First, December’s 15, 2009’s story:
Remember the Bratz dolls case, and the phenomenal legal fees application that followed?
It’s back! The Ninth Circuit Court of Appeals stayed the trial judge’s order basically liquidating the Bratz. Here’s what the WSJ Law Blog reported last week:
The Ninth Circuit on Wednesday ruled that Bratz maker MGA Entertainment can continue selling its dolls, despite the stinging defeat it suffered last year a jury when a Riverside, Calif., jury awarded Mattel, Inc. $100 million in damages in a closely followed copyright-infringement lawsuit. . . .
The judges on the appellate panel, Alex Kozinski, Kim Wardlaw and Stephen Trott, questioned whether the trial judge went too far by awarding MGA’s Bratz doll franchise to Mattel and wondered why he didn’t instead award Mattel a royalty or ownership stake in the company.
I never played with dolls due to a household manliness mandate, and I’m already uncomfortable blogging about this for the fourth time, so let’s just note it and go back to what I was doing with this here mitre box and also I’m going to do some re-grouting on some tiles somewhere before bed. Which I sleep in wearing a rustic burnoose emblazoned with my varsity letter. With the windows open.
Bratz-tip to Jaded Topaz!
UPDATE: In response to certain inquiries, a clarification: No, I did not actually earn a varsity letter in high school or otherwise. But the one on my night-burnoose is “mine.” It’s a kind of … trophy I took from the still-quivering hulk of the middle-linebacker I brutally beat up and left for dead in a Chicago alley, okay?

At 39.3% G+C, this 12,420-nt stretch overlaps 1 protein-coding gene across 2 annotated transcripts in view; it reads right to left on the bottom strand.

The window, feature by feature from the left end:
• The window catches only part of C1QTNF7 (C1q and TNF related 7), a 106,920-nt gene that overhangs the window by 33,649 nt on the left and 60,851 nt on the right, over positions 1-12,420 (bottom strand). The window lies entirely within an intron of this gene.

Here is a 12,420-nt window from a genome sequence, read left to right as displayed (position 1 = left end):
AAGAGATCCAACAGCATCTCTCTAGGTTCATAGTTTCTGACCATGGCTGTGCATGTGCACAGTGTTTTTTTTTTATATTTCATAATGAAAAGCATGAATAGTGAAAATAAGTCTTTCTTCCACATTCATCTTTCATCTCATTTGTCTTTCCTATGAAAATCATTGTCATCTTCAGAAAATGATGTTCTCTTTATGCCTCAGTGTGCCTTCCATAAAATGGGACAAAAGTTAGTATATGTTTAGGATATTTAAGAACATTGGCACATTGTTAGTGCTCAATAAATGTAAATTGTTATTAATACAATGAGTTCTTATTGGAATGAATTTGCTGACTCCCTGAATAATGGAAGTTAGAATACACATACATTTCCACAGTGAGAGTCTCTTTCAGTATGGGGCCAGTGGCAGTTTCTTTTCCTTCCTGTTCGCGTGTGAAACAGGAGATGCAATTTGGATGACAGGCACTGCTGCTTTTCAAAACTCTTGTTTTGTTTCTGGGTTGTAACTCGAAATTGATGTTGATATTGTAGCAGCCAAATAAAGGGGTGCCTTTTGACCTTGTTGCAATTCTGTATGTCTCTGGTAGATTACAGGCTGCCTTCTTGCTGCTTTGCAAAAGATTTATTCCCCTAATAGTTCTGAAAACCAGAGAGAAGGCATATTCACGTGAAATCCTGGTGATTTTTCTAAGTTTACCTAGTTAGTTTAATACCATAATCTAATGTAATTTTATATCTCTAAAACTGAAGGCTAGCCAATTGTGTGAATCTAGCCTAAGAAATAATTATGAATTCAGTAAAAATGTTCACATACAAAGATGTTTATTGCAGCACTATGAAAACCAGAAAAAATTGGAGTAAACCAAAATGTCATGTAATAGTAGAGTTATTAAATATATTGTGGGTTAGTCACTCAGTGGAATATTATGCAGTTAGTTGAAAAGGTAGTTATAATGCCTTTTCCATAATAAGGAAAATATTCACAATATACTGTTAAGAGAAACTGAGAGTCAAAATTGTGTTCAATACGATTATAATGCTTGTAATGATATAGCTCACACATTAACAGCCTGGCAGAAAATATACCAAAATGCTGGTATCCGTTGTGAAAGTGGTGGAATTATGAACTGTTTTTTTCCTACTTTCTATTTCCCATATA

Now, today’s update:
No surprise here in light of the earlier ruling, but stunning nonetheless: The Ninth Circuit kayos the award! Choice quote — Kozinski, of course — via Bloomberg:
Even assuming that MGA took some ideas wrongfully, it added tremendous value by turning the ideas into products and, eventually, a popular and highly profitable brand. It is not equitable to transfer this billion-dollar brand, the value of which is overwhelmingly the result of MGA’s legitimate efforts, because it may have started with two misappropriated names.
That’s going to ruin a lot of Big IP summers on Cape Cod this weekend.
UPDATE: For Mattel, it only gets worse:
[Today a] U.S. jury decided that MGA Entertainment Inc is the rightful owner of the once-billion dollar line of pouty-lipped Bratz dolls.
The astonishing loss for the world’s largest toy maker concluded a case that began in 2004, when MGA’s line of dolls was all the rage among teen and preteen girls. Mattel accused Van Nuys, California-based MGA of stealing its designs by hiring away a key employee.
Mattel CEO Robert Eckert sat stone-faced, staring straight ahead as the verdict was read on Thursday in a Santa Ana, California, federal courtroom. He said afterward that he was disappointed by the verdict.
“We remain committed to protecting the intellectual property that is at the heart of business success,” Eckert said in an email.
What? MGA’s intellectual property?
The opinion’s here.
Originally posted 2014-01-22 13:44:34. Republished by Blog Post Promoter
7 Replies to “Bratz, foiled again!”
Kozinski’s opinion is, as usual, pithy. His comment about not letting Barbie benefit from the “sweat equity” MGA put into the development and promotion of the Bratz line is yet another classic from the jurist with the golden pen.
And I presume you sleep on a hard mattress, or a board, and with no pillow.
I’m glad to see this case is receiving further consideration. The initial decision distressed me although I don’t feel expert enough to comment on on the whys.
From my industry’s perspective this is similar to a designer creating a logo while in the employ of an agency, then going freelance and selling the logo to another firm which uses it successfully. Who really owns the logo and the proceeds and profits it generated?
Heh, Randall, compared to the lifestyle available to the partners at those firms — especially after what they made on this litigation — you could say that I pretty much do.
I do think there are some really interesting issues here.
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